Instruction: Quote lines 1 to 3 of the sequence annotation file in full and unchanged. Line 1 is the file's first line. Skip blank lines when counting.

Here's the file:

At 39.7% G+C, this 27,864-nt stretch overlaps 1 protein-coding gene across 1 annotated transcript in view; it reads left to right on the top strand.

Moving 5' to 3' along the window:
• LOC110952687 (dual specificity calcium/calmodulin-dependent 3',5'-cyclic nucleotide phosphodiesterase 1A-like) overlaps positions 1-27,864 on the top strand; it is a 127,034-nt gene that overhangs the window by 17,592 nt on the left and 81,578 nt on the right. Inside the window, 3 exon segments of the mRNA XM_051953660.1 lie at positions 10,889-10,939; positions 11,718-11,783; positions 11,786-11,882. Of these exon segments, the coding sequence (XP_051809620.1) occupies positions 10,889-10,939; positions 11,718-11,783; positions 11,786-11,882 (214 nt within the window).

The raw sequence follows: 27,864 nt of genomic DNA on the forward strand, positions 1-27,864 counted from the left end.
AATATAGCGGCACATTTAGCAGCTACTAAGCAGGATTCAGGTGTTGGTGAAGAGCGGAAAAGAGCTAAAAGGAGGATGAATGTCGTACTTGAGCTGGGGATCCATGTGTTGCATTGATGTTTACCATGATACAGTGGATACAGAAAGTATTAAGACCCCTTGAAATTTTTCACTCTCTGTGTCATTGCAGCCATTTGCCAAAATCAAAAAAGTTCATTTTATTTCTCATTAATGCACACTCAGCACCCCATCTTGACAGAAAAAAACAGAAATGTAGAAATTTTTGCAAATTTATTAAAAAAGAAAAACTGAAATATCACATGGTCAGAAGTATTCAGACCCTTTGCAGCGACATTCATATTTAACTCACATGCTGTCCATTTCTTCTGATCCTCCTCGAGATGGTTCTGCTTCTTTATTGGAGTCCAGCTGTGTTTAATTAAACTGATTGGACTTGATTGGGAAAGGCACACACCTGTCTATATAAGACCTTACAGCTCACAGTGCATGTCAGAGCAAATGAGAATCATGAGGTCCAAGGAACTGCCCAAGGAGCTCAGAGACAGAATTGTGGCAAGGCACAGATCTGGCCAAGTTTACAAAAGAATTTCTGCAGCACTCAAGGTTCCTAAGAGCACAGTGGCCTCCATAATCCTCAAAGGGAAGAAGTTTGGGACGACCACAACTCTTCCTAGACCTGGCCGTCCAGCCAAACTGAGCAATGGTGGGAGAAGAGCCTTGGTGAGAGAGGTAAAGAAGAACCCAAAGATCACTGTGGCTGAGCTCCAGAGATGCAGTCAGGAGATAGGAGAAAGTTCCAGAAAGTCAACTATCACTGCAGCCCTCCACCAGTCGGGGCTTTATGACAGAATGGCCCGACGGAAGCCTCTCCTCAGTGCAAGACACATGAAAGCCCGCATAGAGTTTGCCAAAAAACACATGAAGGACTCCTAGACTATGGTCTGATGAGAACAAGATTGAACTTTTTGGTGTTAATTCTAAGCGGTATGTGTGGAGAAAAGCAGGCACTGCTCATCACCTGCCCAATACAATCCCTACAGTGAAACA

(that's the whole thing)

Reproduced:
At 39.7% G+C, this 27,864-nt stretch overlaps 1 protein-coding gene across 1 annotated transcript in view; it reads left to right on the top strand.

Moving 5' to 3' along the window:
• LOC110952687 (dual specificity calcium/calmodulin-dependent 3',5'-cyclic nucleotide phosphodiesterase 1A-like) overlaps positions 1-27,864 on the top strand; it is a 127,034-nt gene that overhangs the window by 17,592 nt on the left and 81,578 nt on the right. Inside the window, 3 exon segments of the mRNA XM_051953660.1 lie at positions 10,889-10,939; positions 11,718-11,783; positions 11,786-11,882. Of these exon segments, the coding sequence (XP_051809620.1) occupies positions 10,889-10,939; positions 11,718-11,783; positions 11,786-11,882 (214 nt within the window).